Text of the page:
The Rich and the Poor

Some weeks back, a fellow St Mary’s College Old Boy created a group on Whatsapp for some of those who were in our year group.  For those who do not know, Whatsapp is an Instant Messaging application for your phone.  Anyway, one of the big topics in the group has been around the shrinking middle-class and the perception, rightly or wrongly, that those who have, care little about those who do not have.

There is little doubt that this is perhaps one of the bigger debates facing our generation.  After decades of progress in reducing social inequality in Latin America and the Caribbean, there is concern that it is on the increase again.  Statistically speaking the Gini coefficients (economic measure of social inequality within a nation) does suggest that inequality is on the increase in the US and the UK.

In the United States, the plight of the middle class has been the subject of much focus during the Presidential election.  Documentaries like David Guggenheim’s Waiting for Superman and those from Michael Moore have demonstrated that for many, the American dream is a delusion as the health and education systems are biased against those with fewer advantages.  Both in the UK and in the US, governments have responded to the economic slowdown by making legal immigration more difficult, and increases in emigration have been noticed and discussed in some media. American Tax Singapore

In Trinidad, after the protests by residents of East Port of Spain and Laventille, I saw so much online commentary about residents being lazy and about them suffering from some sort of dependency-syndrome which is considered to be the fault of the policies of previous administrations.  Some social observers remind us that ‘the poor’ are always with us but that during economic slowdowns it is natural for the stress associated with austerity measures to fall disproportionately on their shoulders.  After all, it is those who are not wealthy that benefit more from government social services such has public health care and public education, as well as the various social programs.

Regardless, there is a strong correlation between social inequality and social disorder.  Author John R Bradley makes the point that if we were to look at a graph of the world food price index over the last seven years, we would see two massive spikes, one in 2008 and the other in 2011.  These spikes match almost exactly with the worst global riots.  In a recent article, Bradley goes on to cite the New England Complex Systems Institute, whose study suggests that with a food price surge, more global political violence is all but inevitable.  Of course none of this is really new as the proof of the link between food prices and revolution is written in history, for those with an eye to see it.   Bradley references the 1848 European revolutions, long regarded as the result of brave new political ideas about freedom, and points to a bad harvest in 1847 which saw a massive food price shock in Austria, France, Hungary, Prussia and Switzerland the next year.  Revolutions followed.  At the same time, there was no such price shock in Scandinavia, England, Russia or Spain — and no revolutions.   Bradley concludes that while food inflation may not provide the brains for an insurrection, it does supply the brawn.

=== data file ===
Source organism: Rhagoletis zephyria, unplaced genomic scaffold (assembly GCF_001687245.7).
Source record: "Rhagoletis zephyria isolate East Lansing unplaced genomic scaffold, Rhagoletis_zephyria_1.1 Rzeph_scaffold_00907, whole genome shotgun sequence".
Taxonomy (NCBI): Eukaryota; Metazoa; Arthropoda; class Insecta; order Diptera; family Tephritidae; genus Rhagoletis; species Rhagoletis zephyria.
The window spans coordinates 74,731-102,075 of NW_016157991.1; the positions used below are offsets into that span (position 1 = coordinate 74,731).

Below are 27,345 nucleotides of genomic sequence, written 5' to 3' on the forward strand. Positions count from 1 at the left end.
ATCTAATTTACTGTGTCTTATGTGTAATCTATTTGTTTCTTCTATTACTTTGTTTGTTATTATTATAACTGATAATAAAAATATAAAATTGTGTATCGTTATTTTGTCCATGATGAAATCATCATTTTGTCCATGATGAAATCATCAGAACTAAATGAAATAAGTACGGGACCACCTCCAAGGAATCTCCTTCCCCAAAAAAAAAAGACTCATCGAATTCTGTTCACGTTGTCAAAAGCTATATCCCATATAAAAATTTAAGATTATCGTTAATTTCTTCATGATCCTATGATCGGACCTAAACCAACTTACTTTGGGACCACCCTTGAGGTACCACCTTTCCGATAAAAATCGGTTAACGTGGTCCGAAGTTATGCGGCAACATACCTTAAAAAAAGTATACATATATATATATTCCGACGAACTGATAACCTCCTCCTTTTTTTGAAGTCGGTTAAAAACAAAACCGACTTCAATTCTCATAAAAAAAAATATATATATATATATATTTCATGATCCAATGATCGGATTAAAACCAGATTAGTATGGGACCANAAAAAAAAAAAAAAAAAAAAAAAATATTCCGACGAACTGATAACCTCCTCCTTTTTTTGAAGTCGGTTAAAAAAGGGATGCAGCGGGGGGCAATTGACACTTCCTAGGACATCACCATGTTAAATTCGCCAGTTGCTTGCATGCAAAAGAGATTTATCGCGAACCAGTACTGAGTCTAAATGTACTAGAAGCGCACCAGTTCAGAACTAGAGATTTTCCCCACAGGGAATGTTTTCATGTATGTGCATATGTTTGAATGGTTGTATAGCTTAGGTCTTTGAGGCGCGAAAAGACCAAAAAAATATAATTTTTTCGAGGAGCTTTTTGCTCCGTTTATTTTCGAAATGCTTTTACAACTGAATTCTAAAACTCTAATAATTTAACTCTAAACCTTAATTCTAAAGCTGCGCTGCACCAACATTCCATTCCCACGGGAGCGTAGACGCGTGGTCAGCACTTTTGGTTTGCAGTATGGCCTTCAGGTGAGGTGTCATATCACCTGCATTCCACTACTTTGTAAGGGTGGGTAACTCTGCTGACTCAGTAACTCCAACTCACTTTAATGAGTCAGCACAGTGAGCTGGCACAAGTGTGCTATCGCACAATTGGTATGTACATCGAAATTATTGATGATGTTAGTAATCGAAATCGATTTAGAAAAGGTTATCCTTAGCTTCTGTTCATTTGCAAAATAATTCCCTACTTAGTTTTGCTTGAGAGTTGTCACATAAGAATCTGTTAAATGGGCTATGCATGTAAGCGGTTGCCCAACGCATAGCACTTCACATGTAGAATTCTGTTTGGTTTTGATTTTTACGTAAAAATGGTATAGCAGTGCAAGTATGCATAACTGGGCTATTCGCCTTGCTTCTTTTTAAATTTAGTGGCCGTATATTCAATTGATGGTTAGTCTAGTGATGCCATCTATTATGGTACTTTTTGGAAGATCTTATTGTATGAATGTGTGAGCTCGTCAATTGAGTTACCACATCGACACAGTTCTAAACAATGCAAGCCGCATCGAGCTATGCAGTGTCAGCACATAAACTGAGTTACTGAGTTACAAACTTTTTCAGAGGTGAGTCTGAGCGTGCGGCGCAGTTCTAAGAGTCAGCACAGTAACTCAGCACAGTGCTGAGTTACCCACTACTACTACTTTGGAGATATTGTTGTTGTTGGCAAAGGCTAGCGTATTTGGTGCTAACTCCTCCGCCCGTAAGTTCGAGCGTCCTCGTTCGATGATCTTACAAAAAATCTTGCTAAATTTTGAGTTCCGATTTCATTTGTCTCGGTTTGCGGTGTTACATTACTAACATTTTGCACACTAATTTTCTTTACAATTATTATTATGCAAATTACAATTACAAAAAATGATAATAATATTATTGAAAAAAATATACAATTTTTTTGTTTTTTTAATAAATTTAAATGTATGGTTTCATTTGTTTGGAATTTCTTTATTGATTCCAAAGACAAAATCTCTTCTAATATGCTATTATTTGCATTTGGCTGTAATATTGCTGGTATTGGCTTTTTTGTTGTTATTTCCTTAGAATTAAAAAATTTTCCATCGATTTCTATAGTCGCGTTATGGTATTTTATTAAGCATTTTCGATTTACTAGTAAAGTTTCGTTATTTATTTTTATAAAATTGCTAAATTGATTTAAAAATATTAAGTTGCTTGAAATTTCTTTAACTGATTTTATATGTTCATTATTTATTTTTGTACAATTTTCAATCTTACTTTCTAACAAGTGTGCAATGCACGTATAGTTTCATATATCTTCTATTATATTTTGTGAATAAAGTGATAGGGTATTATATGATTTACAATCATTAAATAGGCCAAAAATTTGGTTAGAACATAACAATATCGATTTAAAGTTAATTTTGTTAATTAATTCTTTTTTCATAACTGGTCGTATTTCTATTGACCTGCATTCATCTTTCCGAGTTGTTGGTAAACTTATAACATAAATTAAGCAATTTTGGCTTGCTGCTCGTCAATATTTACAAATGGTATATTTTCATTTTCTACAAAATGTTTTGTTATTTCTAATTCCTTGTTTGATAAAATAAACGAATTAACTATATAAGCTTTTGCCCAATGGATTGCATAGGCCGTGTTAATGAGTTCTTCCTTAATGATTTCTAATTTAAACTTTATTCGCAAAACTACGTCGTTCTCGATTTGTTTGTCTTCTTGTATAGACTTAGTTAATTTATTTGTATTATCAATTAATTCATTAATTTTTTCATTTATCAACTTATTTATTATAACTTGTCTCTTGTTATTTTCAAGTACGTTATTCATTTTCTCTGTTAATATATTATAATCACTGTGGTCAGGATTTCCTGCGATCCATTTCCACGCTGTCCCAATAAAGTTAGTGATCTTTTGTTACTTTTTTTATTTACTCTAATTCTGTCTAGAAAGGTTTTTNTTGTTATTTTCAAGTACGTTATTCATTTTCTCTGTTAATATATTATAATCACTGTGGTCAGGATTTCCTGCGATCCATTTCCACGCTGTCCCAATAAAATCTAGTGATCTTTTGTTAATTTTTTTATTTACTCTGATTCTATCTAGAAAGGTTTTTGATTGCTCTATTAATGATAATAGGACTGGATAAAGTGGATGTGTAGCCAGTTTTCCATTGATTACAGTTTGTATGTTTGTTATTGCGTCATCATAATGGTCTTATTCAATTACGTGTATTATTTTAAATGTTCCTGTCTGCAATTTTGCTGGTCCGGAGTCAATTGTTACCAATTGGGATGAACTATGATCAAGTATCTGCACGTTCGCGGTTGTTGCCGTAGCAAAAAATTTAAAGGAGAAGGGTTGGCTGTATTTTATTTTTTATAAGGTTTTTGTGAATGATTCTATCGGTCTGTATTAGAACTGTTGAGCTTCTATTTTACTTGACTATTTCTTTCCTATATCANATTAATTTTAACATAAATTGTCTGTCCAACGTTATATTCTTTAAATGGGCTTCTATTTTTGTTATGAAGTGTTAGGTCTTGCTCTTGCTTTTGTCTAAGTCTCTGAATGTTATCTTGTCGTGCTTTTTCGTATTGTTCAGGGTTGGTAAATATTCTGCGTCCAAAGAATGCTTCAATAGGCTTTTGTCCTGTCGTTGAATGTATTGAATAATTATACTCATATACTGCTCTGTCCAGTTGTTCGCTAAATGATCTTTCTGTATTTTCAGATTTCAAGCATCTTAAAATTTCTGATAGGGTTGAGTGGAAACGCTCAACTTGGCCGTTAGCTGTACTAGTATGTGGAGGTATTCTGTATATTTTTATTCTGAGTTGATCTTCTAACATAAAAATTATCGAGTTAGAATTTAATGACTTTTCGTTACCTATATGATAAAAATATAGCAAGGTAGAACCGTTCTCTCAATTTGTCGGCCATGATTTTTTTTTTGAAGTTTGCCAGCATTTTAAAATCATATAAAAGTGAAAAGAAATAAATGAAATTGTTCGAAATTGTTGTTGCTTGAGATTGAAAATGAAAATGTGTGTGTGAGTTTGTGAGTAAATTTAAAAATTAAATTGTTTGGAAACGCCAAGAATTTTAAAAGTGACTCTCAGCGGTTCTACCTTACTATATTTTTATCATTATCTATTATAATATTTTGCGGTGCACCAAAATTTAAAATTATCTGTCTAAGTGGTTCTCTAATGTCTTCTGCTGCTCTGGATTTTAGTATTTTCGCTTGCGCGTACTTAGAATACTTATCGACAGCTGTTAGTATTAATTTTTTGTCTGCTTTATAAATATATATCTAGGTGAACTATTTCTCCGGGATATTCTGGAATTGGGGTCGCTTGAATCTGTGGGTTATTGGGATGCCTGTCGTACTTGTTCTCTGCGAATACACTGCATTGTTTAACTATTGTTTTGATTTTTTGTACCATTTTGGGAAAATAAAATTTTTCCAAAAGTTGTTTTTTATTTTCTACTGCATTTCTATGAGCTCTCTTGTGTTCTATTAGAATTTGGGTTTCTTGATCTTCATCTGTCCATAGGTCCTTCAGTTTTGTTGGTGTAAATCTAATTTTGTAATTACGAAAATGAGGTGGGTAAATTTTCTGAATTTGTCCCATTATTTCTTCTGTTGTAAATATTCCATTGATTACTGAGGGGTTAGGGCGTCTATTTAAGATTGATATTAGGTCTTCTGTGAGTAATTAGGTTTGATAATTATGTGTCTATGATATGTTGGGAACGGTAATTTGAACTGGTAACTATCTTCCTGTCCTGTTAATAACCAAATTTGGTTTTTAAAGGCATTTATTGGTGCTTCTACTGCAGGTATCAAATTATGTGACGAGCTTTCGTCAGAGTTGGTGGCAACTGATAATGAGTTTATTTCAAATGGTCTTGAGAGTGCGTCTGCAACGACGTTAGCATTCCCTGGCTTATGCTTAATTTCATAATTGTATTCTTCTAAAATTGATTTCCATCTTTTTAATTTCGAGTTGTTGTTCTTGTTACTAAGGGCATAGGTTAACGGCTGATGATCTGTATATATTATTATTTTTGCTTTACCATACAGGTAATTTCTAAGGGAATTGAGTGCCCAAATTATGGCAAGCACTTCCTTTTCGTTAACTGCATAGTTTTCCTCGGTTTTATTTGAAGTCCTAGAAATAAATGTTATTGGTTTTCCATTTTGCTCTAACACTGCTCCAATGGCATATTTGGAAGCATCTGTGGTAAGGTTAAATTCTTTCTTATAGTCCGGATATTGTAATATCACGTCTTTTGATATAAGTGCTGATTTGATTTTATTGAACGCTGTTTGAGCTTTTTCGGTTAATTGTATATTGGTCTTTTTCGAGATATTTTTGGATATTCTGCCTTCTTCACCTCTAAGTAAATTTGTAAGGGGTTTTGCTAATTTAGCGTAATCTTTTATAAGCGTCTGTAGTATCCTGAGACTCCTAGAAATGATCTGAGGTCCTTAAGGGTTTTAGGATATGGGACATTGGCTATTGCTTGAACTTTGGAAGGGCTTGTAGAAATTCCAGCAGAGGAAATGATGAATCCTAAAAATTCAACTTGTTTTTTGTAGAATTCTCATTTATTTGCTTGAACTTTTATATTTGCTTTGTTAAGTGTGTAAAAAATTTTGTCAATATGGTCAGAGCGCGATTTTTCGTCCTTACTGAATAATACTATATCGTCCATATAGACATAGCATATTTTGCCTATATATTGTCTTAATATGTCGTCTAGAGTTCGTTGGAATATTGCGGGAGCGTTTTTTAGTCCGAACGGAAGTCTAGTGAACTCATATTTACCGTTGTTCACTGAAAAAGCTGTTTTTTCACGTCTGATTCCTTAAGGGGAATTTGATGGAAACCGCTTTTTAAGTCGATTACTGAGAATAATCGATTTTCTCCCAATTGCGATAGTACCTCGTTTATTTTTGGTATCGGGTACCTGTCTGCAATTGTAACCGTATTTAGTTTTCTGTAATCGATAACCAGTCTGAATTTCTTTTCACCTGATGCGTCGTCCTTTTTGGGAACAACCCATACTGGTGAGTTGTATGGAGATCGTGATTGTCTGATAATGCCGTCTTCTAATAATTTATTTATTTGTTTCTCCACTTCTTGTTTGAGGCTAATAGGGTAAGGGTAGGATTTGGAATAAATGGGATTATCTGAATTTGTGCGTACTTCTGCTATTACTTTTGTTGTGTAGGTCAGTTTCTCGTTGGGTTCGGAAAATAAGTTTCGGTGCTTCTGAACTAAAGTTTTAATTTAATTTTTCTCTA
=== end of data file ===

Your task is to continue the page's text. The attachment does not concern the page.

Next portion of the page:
For those who live comfortably, it is easy to forget that for wealthier households, the food bill is a smaller percentage of their overall income, so food inflation of over 20% impacts on them less.  There are some leaders that understand this.  I am reliably told that a former Prime Minister of Trinidad and Tobago once called a secret meeting with business leaders in Port of Spain.  He explained that inequality was rising and unless both government and private sector worked together to address it, not even the highest walls could protect us from the consequences. 

I remembered the report I heard about that alleged meeting as my wife showed me a Facebook comment from a former neighbour of ours last weekend.  While we lived in Trinidad, we lived in a gated community with high walls.  Our former neighbour used Facebook to speculate that hiding in the bubble created by gated communities is not the solution and that we ignore the greater reality at our own peril.   

Returning to our St Mary’s past students group on Whatsapp, its composition is like that of our College itself.  At CIC there were boys from quite prestigious backgrounds and boys from humble backgrounds – all studying and playing together.  Whatever the solution to the issues facing us, an important part must include everyone stepping out of their bubbles to engage with fellow citizens.

Despite our current challenges, I continue to have the audacity of hope that we will all enjoy a brighter tomorrow.  Read more on derrenjoseph.blogspot.com

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